Dijkstra’s employment of Rembrandt in Night Watching is particularly apposite. From the beginning of her career in the early 1990s as the celebrated photographer of the “Beach Portraits” (1992–98) series, Dijkstra has often been described as the consummate Dutch portraitist while regularly earning comparisons to Rembrandt and other Old Masters such as Johannes Vermeer and Frans Hals. In the “Beach Portraits,” she used a four-by-five field camera on a tripod to capture images of children and teenagers, both alone and in groups, on various beaches across
the world. The singularity of their attire, gestures, and even bodies proves contemplative, melancholic, nostalgic, and sometimes even disarming. Despite these differences, it is the shared mystery in their faces, posed in a frontal gaze and rarely smiling, that resonates most across the entire series. Like her seventeenth-century Dutch Baroque forebears, there is no doubt that Dijkstra maintains a compositional fascination with human physiognomy.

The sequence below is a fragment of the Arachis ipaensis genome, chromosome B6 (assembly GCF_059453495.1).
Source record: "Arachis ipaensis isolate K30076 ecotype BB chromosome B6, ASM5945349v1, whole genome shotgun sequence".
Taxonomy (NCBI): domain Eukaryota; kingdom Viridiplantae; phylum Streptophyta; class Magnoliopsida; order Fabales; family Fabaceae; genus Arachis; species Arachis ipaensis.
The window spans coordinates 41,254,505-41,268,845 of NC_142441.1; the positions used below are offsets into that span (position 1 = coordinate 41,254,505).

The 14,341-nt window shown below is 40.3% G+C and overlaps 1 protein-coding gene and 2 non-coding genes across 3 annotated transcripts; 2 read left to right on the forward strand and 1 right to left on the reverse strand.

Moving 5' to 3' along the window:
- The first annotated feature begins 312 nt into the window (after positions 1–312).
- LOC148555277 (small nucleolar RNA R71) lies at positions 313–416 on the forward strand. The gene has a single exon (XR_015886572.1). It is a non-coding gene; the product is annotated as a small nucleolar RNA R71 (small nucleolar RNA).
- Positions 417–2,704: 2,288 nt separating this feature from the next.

Although the Dutch did not invent the painted portrait nor the form’s infatuation with the psychology of the face — that honor, according to media theorist and philosopher Peter Sloterdijk, goes to Italian, Late Gothic painter Giotto — they did vastly expand the lexicon of facial representations as well as popularize the portrait as the genre of the middle-class and ordinary citizen within unheroic scenes of the everyday and the domestic.1 Dijkstra’s “Beach Portraits” and later series like “Almerisa” (1994–ongoing) and “Tiergarten” (1998–2000), as well as video installations like The Buzz Club, Liverpool, UK / Mystery World, Zaandam, NL (1996–97), plumb the same genres of portraiture and everyday life. Whether at the seashore, asylum center office, or disco, Dijkstra’s portraits consistently merge the remarkable with the unremarkable, the formal composition with the aura of an improvisatory snapshot, and the singular suppleness of pubescent bodies with serialized, sometimes generic backgrounds. Her images frequently prioritize minimal surroundings, rebuking the Dutch Baroque tradition’s valorization of clutter and thing-ness, but Dijkstra’s use of large-format photographs, lit by strobe or electronic flash, accentuate the rosy complexions and textural details of her subjects’ faces, approaching a painterliness not unlike the Dutch Masters.